Verdict? I think it went quite well. The troop characteristics meant that the Prussians were quite manoeuverable and could survive some tricky situations, but still died as quickly as the next man. They are certainly not supermen or a super army, but the characteristics reflect what they achieved in the real SYW, even when they lost, as they did about half the time! Similarly the Russians were very hard to break due to their toughness, but suffered from some poor commanders, and as I didn't give them the platoon fire rule it meant they were outclassed in firefights (in theory only most of the time). Last time this combination made for a very close game. This time it was still close right up to the end and I was convinced it was all over for the Prussian by turn 5, but the dice just didn't fall right for Rob. We played 8 moves and were finished in just over 2 hours which is just what I need in a thursday (or any) evening game, i.e. a large game fought to a conclusion.

Friday 12 August 2011


After a long break due to holidays, domestic unheavals, the builders and a new puppy I finally managed to get a game organised. I decided to try out the Last Arguement of Kings Black Powder supplement using my 28mm SYW Prussian and Russian forces. I started building the Prussian army in response to Rob's desire to start an 'old school' army a few years ago, and somehow a 'few' battalions turned into 12 36-man units of infantry, assorted Jager and Freikorps foot, 3 x 30-man regiments of Cuirassier (and another of 18), 1 x 24 man dragoon regiment and 1 of 12, and 2 Hussars regiments (1 of 36, the other 24 figures). Oh, and some Bosniak Lancers and Freikorps cavalry. The figures are almost all RSM, with some Minden and a very few Foundry. Then, I was at some show or other and Dave Thomas was selling off packs of Foundry Seven Years War Russians at 5 quid a go. All of a sudden I had the start of my Russians, filled out thanks to the odd Foundry sale to the point where I have 14 36-man battalions of infantry, dismounted dragoons, some Pandours, 2 regiments of cuirassiers and a regiment each of horse grenadiers and hussars(24 each) plus a small (12) unit of dragoons. Lots of guns too :o)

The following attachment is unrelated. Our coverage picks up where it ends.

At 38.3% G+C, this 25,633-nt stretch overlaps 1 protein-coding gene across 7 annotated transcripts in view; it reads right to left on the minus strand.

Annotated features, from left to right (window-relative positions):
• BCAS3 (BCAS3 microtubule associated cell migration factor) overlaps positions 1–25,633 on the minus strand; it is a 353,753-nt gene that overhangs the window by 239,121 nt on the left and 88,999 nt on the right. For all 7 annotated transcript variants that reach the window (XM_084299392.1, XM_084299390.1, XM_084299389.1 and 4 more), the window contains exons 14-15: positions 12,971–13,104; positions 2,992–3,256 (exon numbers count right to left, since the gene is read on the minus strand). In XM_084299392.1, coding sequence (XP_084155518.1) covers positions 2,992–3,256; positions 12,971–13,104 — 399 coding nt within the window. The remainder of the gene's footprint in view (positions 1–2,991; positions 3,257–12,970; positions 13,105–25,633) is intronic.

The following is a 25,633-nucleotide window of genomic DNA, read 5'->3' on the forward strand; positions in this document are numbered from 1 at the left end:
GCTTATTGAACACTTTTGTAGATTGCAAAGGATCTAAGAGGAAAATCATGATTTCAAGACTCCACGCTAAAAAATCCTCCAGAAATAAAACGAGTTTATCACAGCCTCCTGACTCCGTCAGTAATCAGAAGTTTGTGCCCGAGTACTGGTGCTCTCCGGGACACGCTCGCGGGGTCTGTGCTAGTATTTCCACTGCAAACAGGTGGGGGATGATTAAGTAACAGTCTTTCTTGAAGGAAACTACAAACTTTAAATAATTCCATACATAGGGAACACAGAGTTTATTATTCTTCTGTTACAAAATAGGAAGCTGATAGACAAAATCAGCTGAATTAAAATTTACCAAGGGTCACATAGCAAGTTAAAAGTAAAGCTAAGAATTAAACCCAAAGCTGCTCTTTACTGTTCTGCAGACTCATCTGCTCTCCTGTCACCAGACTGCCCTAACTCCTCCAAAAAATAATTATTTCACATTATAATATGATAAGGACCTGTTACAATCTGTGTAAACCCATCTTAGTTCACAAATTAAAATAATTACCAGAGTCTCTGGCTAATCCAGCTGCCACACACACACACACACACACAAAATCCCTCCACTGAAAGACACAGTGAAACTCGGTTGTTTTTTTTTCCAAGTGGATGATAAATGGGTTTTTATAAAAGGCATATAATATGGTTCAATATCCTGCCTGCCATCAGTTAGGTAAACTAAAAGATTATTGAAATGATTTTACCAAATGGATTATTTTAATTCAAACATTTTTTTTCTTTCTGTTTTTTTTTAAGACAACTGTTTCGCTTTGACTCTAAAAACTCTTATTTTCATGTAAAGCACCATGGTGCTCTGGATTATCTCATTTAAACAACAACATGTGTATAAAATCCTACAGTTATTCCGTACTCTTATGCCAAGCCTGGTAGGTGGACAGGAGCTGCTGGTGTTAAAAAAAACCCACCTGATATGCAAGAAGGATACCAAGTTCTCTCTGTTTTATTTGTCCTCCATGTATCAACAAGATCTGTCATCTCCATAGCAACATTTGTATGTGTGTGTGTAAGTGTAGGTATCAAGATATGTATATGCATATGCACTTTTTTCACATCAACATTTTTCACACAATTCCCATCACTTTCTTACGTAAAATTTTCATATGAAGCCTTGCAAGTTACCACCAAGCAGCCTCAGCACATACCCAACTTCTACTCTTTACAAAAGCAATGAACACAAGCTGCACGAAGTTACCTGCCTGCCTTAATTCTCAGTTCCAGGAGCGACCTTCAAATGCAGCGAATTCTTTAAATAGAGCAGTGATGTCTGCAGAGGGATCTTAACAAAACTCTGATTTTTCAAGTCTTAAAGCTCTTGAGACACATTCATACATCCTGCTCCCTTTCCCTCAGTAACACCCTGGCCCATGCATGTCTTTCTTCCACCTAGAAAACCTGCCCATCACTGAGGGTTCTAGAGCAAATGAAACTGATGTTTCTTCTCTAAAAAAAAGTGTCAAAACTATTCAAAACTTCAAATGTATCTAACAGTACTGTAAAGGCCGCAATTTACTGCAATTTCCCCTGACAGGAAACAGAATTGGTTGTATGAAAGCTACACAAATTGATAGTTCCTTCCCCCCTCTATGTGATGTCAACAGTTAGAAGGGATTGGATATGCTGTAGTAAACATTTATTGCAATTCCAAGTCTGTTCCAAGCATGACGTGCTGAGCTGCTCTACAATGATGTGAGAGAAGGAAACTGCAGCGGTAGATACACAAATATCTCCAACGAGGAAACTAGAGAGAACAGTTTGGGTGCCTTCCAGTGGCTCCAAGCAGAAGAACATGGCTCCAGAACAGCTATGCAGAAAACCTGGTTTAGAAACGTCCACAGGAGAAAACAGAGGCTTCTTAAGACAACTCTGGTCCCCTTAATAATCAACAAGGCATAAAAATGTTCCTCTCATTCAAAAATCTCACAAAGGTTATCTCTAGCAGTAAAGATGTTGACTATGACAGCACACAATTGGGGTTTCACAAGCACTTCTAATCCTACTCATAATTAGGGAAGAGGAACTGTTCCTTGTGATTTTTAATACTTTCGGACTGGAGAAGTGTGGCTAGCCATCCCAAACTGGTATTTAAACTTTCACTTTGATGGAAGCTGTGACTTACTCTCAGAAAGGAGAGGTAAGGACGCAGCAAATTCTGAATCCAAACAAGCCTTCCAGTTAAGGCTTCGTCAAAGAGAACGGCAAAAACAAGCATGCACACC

So, getting back to this report, John came up last night and we tried out the rules. The Russians were holding a river crossing and a town to its rear which they were in the process of looting. (Even though it looks like a Russian town!). They were deployed in three lines. Lighter troops over the Prussian side of the river with a second line just outside the town bolstered by a battery of heavy guns dug in behind earthworks. To the rear of the town was the reserve infantry brigade of elite grenadiers, a heavy gun battery and a cavalry brigade of cuirassiers and horse grenadiers. The Russian commanders were pretty poor - only the second line brigadier was an 8, and the C-in-C was a 7 (the other two were 6's) but I made the infantrry pretty tough. we used the characteristics and suggested rule ammendments in LAOK that were appropriate.

The Prussians had a brigade of guard/grenadiers who I gave all the modifiers suggested in LAOK and another brigade of normal line infantry. They were supported by a panzer, cuirassier brigade with a couple of guns and some hussars added in for the hell of it. The Prussians had to march onto the table, and the game was played lengthways down my 6' x 10' setup.